As the newly merged company nears completion of its gigabit roll-out, research conducted on behalf of Virgin Media O2 has shown a clear link between investment in digital connectivity and national economic growth, highlighting that investment in full-fibre and mobile connectivity could unlock more than half a million jobs by 2026 and help tackle inequality.
The findings are revealed in the company’s first Digital connectivity index, which used thousands of OECD datapoints to measure how individuals and organisations can connect with one another and the rest of the world through high-quality internet access.
The research was commissioned by Virgin Media O2, as part of its mission to upgrade the UK. The company has committed to investing at least £10bn over the next five years, with plans to expand 5G coverage to cover 50% of the population by 2023 and upgrade its entire fixed network to full fibre to the premises by 2028.
The index assessed the quality of connectivity infrastructure across OECD countries and found the UK is currently ranked joint-eighth out of 24 OECD countries publishing complete digital connectivity datasets – well into the top half of countries scored and just ahead of Germany, Portugal and Ireland.
Between 2011 and 2019, the UK performed better than the OECD average, ranking in the top third of improvers in the Index of digital connectivity as billions of pounds of investment in fixed and mobile networks deliver benefits for consumers and businesses.
The index also revealed how upgrading mobile and broadband networks can support economic growth and help the country to level up. If the UK were to become the OECD leader, it may unlock £69.78bn in extra GDP between now and 2026; 510,000 new jobs between now and 2026; consistently higher economic growth rates every year.
Indeed, Virgin argued that the UK’s GDP growth rate would be almost a full percentage point higher (0.88) by 2026 and that every UK region could benefit with more than 85% of new jobs created outside of London. The North West may see as many as 56,000 new jobs created, while the Midlands and Scotland could benefit from an additional 82,000 and 42,000 roles respectively.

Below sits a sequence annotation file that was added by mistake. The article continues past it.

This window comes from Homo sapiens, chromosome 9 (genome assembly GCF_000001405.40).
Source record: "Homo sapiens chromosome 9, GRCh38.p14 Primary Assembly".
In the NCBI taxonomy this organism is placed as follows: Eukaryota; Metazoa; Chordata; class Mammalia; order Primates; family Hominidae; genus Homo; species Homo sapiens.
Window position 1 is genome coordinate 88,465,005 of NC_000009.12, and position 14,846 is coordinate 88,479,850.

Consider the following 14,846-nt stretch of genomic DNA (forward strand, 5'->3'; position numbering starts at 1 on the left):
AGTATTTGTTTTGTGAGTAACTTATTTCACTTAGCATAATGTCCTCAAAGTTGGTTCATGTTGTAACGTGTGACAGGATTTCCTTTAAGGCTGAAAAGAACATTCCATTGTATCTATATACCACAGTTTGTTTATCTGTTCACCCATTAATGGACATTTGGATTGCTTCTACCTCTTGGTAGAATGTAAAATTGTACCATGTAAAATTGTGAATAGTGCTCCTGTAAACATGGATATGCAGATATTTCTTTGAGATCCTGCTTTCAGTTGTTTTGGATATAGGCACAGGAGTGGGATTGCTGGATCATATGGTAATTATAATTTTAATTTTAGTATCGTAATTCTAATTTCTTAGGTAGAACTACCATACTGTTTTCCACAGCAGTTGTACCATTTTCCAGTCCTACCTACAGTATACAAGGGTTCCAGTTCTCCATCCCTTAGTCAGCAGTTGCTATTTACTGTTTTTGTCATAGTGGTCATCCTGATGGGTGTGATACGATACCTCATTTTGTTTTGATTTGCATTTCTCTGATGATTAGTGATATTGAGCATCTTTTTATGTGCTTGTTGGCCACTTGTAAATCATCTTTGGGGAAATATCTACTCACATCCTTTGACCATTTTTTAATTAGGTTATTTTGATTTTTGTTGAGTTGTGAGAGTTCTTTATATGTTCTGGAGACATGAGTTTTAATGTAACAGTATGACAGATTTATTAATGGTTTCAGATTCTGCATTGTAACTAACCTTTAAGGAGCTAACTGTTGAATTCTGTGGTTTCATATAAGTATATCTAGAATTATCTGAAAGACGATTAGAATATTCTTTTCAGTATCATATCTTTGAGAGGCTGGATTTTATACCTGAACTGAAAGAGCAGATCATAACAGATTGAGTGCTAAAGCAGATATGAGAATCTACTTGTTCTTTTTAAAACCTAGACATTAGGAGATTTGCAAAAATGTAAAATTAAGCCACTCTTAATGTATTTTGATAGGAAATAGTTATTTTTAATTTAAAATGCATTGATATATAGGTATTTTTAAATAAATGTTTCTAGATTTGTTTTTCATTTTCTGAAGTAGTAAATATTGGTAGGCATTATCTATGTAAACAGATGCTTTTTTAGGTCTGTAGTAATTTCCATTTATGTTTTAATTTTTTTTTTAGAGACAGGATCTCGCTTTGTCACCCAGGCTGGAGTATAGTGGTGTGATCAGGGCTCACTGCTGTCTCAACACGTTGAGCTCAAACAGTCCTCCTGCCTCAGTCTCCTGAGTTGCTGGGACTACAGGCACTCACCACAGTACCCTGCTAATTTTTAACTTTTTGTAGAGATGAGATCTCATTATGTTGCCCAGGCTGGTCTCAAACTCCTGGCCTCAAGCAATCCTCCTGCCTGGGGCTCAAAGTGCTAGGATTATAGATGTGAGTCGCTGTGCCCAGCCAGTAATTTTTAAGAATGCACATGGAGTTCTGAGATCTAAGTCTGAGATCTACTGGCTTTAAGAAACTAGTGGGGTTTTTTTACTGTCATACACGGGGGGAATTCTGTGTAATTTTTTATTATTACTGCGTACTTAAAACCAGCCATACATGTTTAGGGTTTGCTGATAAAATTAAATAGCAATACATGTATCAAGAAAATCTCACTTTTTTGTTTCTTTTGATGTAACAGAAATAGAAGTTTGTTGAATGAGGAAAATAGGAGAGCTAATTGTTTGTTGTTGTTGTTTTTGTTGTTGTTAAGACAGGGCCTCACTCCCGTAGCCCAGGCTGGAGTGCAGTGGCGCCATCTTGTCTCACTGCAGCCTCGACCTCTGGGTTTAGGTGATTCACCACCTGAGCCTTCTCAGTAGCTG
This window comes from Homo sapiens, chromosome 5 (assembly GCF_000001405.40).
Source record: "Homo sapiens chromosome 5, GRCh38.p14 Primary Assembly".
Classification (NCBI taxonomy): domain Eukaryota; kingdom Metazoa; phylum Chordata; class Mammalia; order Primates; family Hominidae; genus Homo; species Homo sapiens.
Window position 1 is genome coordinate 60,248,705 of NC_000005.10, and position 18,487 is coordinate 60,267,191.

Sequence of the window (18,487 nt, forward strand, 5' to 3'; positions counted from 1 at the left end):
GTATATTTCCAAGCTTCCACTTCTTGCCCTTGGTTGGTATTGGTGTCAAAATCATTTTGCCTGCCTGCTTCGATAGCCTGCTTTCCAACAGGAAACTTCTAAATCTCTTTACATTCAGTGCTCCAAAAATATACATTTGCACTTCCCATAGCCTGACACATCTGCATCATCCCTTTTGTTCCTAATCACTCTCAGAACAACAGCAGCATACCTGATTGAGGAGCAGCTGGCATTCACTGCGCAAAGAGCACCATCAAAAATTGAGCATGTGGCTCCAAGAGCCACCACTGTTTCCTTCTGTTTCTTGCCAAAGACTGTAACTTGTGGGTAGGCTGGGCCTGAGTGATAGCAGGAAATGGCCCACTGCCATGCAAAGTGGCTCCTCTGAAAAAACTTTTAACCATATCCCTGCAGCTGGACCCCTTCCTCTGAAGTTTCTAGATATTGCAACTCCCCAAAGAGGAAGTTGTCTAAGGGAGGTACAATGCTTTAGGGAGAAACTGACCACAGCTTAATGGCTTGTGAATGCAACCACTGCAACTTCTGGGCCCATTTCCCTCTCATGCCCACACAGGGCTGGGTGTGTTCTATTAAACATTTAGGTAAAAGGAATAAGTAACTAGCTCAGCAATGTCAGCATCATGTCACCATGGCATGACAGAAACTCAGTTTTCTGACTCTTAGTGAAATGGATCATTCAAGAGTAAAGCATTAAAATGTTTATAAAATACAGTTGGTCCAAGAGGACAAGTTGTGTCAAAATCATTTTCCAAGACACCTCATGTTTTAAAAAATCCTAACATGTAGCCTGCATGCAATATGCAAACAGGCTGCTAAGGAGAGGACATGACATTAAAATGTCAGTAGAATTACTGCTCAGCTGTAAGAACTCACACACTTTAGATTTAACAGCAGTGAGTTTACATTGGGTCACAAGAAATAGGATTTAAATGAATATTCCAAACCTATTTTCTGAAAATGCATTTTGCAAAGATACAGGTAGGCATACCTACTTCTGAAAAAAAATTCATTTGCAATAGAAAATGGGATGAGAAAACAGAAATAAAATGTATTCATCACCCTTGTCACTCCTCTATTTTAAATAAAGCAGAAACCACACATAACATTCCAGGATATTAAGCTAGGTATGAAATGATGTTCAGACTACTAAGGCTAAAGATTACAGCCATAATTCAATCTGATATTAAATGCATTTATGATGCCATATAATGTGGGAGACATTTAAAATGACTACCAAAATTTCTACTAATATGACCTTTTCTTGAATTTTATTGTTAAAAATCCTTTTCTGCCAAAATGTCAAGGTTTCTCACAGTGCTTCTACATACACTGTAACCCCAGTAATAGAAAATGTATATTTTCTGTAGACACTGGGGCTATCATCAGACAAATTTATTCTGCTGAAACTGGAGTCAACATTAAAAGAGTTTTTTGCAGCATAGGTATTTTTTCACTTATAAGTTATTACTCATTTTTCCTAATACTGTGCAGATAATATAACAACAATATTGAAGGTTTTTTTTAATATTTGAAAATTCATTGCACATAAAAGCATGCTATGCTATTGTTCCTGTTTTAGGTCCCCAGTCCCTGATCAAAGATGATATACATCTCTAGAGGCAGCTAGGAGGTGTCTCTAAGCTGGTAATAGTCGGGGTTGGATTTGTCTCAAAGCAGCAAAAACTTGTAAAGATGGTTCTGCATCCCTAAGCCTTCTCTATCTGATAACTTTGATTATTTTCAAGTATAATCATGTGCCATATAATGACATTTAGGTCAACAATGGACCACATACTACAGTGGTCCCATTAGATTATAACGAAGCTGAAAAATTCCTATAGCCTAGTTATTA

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Small and medium-sized enterprises could be among the main winners, creating the lion’s share of the new roles. Regional economies could see huge boosts, too, with gains worth £4.65bn to Yorkshire, £2.46bn to Wales, £5.19bn to the South West and £1.61bn to Northern Ireland.
Yet, while the research showed that the UK has improved its level of digital connectivity well above the OECD average between 2011 and 2019, addressing the UK’s digital divide is key to making further gains.
Specifically, people living in more deprived areas of the country, in rural areas and lower income households, are most at risk of digital exclusion.
As many as a 10th of those with a household income of £15,000 a year or less do not have an internet connection at home, while those living in rural areas are twice as likely to report suffering from poor internet connections as those living in urban areas.
Assessing the survey and what it revealed, Virgin Media O2 CEO Lutz Schüler noted that the importance of digital connectivity to the UK’s future couldn’t be clearer, and that the role his company played as an industry couldn’t be more profound.
“With economic growth, new jobs and a fairer society at stake, we’re already taking a lead with a commitment to invest £10bn over the next five years,” he said. “We’re turning up the dial on the national recovery and helping the country to climb up the international connectivity league tables to create a brighter, more prosperous future for every corner of the UK.”
Scott Urban, senior advisor at research firm Oxford Analytica, added: “The Digital connectivity index shows telecom’s key contribution to levelling up through spurring higher growth and creating new jobs.”